A perfect way to explore deckbuilding outside of the confines of the starter decks is by testing Black Panther Leadership and Iron Man Justice. Both are very flashy aspects that showcase the importance of both damage and threat mitigation: the latter of which is an unsung but very important part of the game.

You can find the Black Panther Leadership deck here and the Iron Man Justice deck here. Both only utilize the core set and have a miniature strategy guide included in their descriptions. Try to beat every core set scenario on standard first with the recommended modular sets. Then move into expert, making sure to include the three expert cards, and starting on the villain’s Stage II, moving into Stage III for the win.

Step 4: Expand your knowledge on Marvel Champions topics

The world of Marvel Champions is always moving forward, but here at Hall of Heroes we do our best to keep up with it. Here are some ways you can keep going after the core set:

How to buy Marvel Champions LCG’s Black Widow and Doctor Strange


Marvel Champions’ Black Widow hero pack is out…so long as you do not reside in the US.

Yep, in case you missed it, Asmodee (and by proxy Fantasy Flight Games) has put a hold on all new product released from April 1, 2020 on. That includes Black Widow, as she just missed the cutoff along with new Lord of the Rings LCG and Arkham Horror: The Card Game packs.

But the bad news didn’t stop there. Black Widow was initially delayed until May, then subsequently pushed back to June. Doctor Strange is now taking a July slot, with Hulk due in August and The Rise of Red Skull expansion set for a September release. You can find all of the current release dates here in one convenient place.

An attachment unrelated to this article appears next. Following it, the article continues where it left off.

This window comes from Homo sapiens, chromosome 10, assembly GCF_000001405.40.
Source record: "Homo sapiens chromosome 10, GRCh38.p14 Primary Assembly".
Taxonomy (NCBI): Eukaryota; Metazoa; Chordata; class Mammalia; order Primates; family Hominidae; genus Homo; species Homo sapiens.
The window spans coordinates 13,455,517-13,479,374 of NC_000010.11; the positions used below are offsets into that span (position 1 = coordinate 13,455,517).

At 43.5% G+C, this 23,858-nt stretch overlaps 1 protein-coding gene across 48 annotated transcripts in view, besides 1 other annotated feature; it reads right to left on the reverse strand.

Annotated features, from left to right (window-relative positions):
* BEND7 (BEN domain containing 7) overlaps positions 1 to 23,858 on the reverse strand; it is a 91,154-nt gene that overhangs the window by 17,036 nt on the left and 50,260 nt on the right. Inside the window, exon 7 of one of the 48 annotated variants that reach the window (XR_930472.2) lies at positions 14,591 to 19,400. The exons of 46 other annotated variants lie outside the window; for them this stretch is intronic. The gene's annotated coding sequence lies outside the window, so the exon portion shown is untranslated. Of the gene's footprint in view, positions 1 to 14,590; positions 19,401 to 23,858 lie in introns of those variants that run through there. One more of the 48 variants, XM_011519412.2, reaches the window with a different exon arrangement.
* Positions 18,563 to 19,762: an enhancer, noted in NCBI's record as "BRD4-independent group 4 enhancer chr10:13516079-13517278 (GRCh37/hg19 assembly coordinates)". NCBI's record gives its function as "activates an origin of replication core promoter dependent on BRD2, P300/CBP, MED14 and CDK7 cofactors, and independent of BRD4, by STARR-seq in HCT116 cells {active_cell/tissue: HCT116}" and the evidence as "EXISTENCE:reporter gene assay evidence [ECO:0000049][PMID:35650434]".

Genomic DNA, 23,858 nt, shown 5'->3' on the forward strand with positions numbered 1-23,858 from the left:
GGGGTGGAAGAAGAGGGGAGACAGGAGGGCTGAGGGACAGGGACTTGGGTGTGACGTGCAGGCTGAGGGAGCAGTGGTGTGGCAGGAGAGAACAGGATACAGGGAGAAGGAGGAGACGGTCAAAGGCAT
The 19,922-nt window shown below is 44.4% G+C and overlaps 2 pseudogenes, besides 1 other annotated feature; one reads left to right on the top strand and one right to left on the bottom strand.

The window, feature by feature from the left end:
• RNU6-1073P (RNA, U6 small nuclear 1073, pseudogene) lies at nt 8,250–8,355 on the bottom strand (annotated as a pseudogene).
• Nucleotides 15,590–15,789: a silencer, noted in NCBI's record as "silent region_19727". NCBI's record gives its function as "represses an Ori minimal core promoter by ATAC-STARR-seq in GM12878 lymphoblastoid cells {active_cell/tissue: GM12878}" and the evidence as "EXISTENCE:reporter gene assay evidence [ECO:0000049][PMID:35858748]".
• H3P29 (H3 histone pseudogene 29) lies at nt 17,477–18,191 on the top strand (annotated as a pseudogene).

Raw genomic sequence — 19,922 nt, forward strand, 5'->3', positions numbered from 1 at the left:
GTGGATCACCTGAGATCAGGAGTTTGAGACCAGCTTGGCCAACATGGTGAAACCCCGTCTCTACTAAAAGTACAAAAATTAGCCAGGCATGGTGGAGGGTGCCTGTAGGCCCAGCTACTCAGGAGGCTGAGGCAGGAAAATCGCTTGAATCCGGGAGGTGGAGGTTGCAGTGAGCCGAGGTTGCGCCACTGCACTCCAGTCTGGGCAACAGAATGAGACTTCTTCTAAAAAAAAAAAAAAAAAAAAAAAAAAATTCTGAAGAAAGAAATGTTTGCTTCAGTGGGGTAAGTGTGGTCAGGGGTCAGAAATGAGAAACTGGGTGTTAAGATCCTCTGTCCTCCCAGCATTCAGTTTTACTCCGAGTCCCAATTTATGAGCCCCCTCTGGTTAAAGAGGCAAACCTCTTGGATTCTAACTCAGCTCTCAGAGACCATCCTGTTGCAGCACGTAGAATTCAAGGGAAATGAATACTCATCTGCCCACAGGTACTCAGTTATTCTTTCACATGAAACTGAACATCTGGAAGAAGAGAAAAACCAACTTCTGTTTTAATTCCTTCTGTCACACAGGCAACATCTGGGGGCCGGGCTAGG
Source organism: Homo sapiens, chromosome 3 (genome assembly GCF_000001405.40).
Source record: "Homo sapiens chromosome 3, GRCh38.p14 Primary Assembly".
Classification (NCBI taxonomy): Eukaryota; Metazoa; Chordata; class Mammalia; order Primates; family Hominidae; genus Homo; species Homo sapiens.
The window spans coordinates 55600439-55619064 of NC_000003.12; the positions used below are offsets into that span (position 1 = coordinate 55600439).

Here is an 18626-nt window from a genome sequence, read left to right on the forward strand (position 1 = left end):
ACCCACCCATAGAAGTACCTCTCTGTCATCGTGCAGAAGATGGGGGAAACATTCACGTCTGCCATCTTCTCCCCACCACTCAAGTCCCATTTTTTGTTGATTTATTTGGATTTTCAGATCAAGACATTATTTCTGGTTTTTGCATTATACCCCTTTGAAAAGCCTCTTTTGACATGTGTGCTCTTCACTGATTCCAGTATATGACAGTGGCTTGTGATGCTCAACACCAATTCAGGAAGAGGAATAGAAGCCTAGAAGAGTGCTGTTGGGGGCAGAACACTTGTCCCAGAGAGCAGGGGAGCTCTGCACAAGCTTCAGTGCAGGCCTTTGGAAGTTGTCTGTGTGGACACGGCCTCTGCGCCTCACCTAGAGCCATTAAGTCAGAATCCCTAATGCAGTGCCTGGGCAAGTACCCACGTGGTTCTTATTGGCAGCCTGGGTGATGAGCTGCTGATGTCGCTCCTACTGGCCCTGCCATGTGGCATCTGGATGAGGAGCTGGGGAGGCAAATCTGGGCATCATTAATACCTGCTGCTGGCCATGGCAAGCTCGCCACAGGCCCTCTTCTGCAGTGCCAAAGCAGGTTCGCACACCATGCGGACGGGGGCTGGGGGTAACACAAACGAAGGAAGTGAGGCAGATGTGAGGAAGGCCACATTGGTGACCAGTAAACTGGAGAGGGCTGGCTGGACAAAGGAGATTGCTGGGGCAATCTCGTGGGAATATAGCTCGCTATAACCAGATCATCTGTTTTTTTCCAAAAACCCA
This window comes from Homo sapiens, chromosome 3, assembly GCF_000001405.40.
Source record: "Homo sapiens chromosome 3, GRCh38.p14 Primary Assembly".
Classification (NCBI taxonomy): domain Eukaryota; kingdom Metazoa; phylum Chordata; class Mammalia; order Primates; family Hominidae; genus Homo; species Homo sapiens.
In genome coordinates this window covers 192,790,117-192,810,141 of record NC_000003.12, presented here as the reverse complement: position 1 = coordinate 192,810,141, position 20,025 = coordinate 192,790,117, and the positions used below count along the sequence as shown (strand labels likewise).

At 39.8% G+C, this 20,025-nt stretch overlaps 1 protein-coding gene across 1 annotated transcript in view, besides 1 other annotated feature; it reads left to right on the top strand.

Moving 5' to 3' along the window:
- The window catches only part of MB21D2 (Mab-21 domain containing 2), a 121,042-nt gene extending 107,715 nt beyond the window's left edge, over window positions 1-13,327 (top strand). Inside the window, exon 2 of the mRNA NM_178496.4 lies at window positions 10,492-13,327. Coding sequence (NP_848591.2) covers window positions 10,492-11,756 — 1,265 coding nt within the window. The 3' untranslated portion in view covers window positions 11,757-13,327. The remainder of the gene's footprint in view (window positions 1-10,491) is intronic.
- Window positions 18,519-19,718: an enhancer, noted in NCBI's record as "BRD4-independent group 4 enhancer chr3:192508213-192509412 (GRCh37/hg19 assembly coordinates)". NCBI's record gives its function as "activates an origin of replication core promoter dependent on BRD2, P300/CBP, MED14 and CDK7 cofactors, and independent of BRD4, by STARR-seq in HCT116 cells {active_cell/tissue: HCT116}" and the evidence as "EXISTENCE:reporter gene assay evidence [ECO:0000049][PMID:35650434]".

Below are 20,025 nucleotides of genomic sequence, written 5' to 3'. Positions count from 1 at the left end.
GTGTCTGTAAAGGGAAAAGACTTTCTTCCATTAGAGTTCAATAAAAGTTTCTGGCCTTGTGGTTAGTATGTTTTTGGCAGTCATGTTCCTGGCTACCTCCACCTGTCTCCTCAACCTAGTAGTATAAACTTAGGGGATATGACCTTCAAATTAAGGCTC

While we can debate the logistics of the move until the cows come home, the fact of the matter is, Asmodee did what it thought it had to do, and hopefully all of the impacted parties are safe. But that doesn’t mean you have to wait until June (or beyond, if the pack gets pushed again) to play a legal, physical version of Black Widow. There’s options!

It also goes without saying that keeping your pre-order with your LGS (local gaming store) will help them tremendously in this time of need. Here at Hall of Heroes we are still keeping our pre-orders with two US stores.

Here’s where to import Black Widow and Doctor Strange

Again, the distribution stoppage ordered by Asmodee only impacts new products in the United States. That’s pretty specific, and old product like Captain America, Ms. Marvel and Green Goblin are still shipping in the US, if you can find them.

But Black Widow is also cleared for release in many countries, as Asmodee has varying agreements with global distributors that differ from the agreements in the US. Dr. Strange is also cleared for release in April and mid-May in several countries. Here are a few options for English-language cards.

Hulk is aiming for a worldwide August release. If we hear about any importing opportunities, they will be added here.

Barnes and Noble (US)

Barnes and Noble sold the Black Widow early in the US.

The initial batch of shipments already shipped and community members confirmed the receipt of legitimate packs. Barnes and Noble jumped the gun and sold the packs during the pandemic: it remains to be seen if they will sell more, or continue to sell Doctor Strange/Hulk before FFG gives everyone the green light.

The UK (or import to the US)

Black Widow shipped in the UK nationwide on April 21. Doctor Strange shipped on April 27 at some UK stores, and on May 15 in others.

If you’re a US resident, the UK is probably the fastest and cheapest shipping option available. Board Game Prices is an aggregate site that can point you in the right direction.

One store that offers shipping to the US is Chaos Cards. According to several community members they are a reliable store and provide reasonably-priced shipping costs. Ordering the Black Widow pack, shipped to the US, comes to roughly $23 USD. Stock may fluctuate as people rush to order the pack, so keep checking back. You can find that Chaos Cards listing here.

The Bearded Card Trader is also selling Marvel Champions packs and ships to the US. This store is a bit pricier when it comes to international shipping, clocking in at roughly $32 USD shipped to the US.